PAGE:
What defines the region's leading pituitary tumor team? Mayfield neurosurgeons offer insights
Experience, collaboration, fellowship training, and hospital certifications from The Joint Commission make neurosurgeons from Mayfield Brain & Spine and their otolaryngology colleagues the leading providers of pituitary tumor care in the Greater Cincinnati-Northern Kentucky region.
"Mayfield neurosurgeons treat more than 200 patients with pituitary tumors each year and perform nearly 50 pituitary surgeries annually at The Jewish Hospital-Mercy Health and Good Samaritan Hospital," says Yair Gozal, MD, PhD, a Mayfield neurosurgeon and skull base specialist. "These are the only hospitals in the region to have earned The Joint Commission's Gold Seal of Approval® and Certification for brain tumor care."
"Mayfield's experience in brain tumor care is historic and extensive," says Vincent DiNapoli, MD, PhD, a Mayfield neurosurgeon and Director of The Brain Tumor Center at The Jewish Hospital-Mercy Health. "Our surgeons have performed more than 6,000 open surgeries, 3,600 radiosurgeries, and 1,150 Gamma Knife® Procedures."
Pituitary tumor surgeries represent approximately 8 percent of the total number of brain tumor cases Mayfield neurosurgeons perform each year.
Pituitary tumors, which grow from the pituitary gland at the base of the brain, are fairly common but are usually slow-growing and benign. They can be problematic, however, if they grow large enough to press on nearby structures or if they secrete high levels of hormones and thereby interfere with other organs in the body. Symptoms can include headaches, vision loss, nausea, vomiting, or fatigue.
"The pituitary gland is also known as the master gland because it regulates the release of hormones from other glands," Dr. DiNapoli says. "It controls blood pressure, urine output, body temperature, growth, metabolism, lactation, ovulation, testosterone, and stress response."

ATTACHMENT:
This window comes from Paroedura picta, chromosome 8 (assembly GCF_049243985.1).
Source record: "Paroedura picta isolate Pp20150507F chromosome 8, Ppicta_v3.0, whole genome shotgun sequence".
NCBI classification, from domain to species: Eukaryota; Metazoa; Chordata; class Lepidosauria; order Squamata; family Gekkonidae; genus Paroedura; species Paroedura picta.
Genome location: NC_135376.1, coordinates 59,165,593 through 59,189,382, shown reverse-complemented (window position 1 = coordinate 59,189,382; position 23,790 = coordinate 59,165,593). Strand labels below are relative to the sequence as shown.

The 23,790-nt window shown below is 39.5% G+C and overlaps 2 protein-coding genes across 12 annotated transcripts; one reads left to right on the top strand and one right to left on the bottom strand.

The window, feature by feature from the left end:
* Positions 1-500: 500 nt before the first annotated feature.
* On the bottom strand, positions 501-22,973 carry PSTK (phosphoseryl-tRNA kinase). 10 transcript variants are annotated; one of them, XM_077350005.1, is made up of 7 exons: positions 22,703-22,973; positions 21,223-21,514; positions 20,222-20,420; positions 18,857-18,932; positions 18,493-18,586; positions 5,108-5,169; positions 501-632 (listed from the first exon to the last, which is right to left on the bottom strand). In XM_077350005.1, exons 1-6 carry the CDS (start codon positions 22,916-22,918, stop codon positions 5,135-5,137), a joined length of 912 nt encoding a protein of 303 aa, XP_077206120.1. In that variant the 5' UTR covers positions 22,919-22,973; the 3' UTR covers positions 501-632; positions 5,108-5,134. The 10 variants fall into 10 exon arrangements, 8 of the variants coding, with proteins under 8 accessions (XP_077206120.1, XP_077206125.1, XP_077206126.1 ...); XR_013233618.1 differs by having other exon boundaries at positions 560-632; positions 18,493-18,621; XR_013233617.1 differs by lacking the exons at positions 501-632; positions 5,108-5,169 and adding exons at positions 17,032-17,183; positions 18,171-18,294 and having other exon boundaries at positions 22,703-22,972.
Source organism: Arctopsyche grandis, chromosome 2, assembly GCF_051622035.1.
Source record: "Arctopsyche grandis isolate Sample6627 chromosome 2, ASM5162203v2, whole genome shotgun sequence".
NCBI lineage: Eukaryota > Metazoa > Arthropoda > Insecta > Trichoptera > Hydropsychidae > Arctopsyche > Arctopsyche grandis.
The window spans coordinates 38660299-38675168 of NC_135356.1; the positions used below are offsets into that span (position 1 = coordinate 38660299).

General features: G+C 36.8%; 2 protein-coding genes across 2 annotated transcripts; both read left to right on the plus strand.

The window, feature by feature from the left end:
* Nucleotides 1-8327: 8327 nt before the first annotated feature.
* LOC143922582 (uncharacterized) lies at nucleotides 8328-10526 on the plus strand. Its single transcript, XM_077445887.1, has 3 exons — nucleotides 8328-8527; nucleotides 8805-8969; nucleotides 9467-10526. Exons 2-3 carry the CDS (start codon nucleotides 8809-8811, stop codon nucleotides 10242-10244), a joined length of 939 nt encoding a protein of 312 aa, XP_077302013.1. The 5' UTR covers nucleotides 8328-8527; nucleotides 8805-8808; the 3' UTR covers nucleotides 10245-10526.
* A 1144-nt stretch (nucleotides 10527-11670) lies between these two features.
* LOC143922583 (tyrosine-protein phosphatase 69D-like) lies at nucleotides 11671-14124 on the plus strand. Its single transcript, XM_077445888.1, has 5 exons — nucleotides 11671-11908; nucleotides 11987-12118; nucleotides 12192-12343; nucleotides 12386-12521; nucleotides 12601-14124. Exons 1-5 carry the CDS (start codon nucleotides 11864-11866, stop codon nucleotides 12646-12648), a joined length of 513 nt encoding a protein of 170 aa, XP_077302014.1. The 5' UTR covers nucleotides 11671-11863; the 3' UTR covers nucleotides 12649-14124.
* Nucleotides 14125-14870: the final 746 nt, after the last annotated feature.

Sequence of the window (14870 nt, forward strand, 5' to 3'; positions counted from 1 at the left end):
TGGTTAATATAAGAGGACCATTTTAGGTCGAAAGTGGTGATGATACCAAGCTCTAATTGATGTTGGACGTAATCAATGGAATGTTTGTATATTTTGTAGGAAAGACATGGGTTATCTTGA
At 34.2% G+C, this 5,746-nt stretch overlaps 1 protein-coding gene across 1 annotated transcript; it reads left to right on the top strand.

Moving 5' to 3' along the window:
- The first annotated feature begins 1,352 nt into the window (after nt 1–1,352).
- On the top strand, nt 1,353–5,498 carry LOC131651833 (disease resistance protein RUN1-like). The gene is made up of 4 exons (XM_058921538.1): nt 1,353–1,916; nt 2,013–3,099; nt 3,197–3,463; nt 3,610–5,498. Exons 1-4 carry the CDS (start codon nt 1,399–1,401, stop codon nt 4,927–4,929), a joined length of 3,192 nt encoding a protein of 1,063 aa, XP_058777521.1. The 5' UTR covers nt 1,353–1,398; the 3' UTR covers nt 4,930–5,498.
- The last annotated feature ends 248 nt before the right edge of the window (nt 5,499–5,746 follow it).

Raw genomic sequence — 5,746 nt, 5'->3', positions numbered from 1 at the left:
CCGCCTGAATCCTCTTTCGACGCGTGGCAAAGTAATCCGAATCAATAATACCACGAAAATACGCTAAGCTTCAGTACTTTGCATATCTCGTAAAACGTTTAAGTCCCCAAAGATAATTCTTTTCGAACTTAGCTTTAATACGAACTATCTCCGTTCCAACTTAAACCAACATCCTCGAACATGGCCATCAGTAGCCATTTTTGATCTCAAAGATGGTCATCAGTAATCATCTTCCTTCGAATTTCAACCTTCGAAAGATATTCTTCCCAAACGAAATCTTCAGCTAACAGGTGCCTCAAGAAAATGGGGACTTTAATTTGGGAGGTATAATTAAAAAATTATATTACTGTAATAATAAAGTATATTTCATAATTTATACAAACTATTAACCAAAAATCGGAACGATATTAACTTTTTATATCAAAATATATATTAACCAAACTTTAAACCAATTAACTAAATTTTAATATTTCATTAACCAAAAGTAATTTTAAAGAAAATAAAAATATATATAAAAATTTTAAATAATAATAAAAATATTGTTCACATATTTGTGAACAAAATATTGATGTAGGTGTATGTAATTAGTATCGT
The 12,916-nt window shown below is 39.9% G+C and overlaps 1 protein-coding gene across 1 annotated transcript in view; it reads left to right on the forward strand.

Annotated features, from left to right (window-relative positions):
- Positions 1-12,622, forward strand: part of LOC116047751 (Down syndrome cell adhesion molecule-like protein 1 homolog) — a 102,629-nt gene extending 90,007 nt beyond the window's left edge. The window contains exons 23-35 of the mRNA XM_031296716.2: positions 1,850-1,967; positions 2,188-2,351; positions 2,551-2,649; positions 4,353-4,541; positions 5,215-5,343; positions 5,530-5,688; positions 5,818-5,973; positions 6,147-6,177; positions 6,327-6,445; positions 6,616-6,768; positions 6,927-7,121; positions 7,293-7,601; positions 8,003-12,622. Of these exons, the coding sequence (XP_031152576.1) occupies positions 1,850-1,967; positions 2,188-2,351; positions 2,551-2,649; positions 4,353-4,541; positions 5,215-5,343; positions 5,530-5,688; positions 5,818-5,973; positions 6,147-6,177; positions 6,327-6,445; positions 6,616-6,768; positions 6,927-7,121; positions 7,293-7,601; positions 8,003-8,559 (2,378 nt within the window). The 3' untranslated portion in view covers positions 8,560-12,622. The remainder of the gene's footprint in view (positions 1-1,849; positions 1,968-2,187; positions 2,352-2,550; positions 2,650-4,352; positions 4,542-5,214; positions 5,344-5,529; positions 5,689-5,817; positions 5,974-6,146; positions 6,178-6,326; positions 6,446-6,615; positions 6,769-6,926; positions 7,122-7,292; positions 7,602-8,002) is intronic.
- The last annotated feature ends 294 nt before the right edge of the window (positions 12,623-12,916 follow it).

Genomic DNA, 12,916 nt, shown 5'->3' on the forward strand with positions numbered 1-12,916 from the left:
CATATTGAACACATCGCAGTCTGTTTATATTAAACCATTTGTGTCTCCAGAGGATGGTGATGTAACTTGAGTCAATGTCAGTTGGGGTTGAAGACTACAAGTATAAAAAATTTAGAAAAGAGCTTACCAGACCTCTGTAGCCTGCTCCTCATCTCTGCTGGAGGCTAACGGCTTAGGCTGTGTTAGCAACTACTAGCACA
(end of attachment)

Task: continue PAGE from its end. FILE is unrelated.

In addition to Drs. DiNapoli and Gozal, the fellowship-trained skull base specialists who perform pituitary tumor surgeries at The Jewish Hospital-Mercy Health and Good Samaritan Hospital are:
- Seth Isaacs, MD, Medical Director of Ear, Nose & Throat (ENT) at Good Samaritan Hospital
- Christopher McPherson, MD, Mayfield neurosurgeon and Site Director for Neurosurgery at Good Samaritan Hospital
- Lee Zimmer, MD, PhD, Director of ENT for The Jewish Hospital and president-elect of the North American Skull Base Society
The team's work is augmented by other specialists, including:
- Ronald Warnick, MD, Mayfield neurosurgeon and Co-Director of the Gamma Knife Center at The Jewish Hospital;
- tumor specialists at OHC (Oncology Hematology Care);
- endocrinology subspecialists at The Jewish Hospital and Good Samaritan Hospital
These pituitary specialists form a multidisciplinary team to provide all facets of care for pituitary tumors. They also offer multi-system access, with patients coming from multiple hospitals, including The Christ Hospital, University of Cincinnati Medical Center, and St. Elizabeth Healthcare in Northern Kentucky.
"Not every hospital has the surgical experience and technologies to operate on the pituitary gland, which is embedded at the base of the brain," Dr. Gozal says. "The gland is surrounded by arteries, nerves, and important brain structures. A skilled ENT surgeon and neurosurgeon work in tandem to remove pituitary tumors."
Today's elite surgical teams perform most pituitary surgeries via a transnasal transsphenoidal approach. An ENT specialist begins the procedure by inserting a long, tube-like instrument with a light and tiny camera into one of the patient's nostrils. The surgeon makes an incision at the back of the nasal cavity and continues toward the tumor through the "sphenoid sinus," an air-filled bony cavity deep in the nose to reach the pituitary gland and tumor. The tiny camera relays video to a monitor, allowing the surgical team to visualize every step of the procedure.
Once the ENT surgeon has exposed the tumor, a neurosurgeon removes it with other long, slender instruments that are inserted into the patient's other nostril. The entire procedure can take as little as 45 minutes.
"Technology has really moved ahead in this field," Dr. Gozal says. "You get such good visualization of the anatomy and the tumor that it can be successfully removed in a very safe manner."
Dr. Gozal stresses that not every patient requires surgery. "The vast majority of tumors are small. Many have not caused symptoms but have been discovered in brain scans of patients who have been experiencing headaches or who underwent imaging after a fall. These patients are naturally worried when they learn that they have a brain tumor. But if the tumor is small and asymptomatic, we are more than happy to reassure them that surgery is not necessary."
The Jewish Hospital-Mercy Health and Good Samaritan Hospital are the only hospitals in the region to have earned The Joint Commission's Gold Seal of Approval® and Certification for brain tumor care.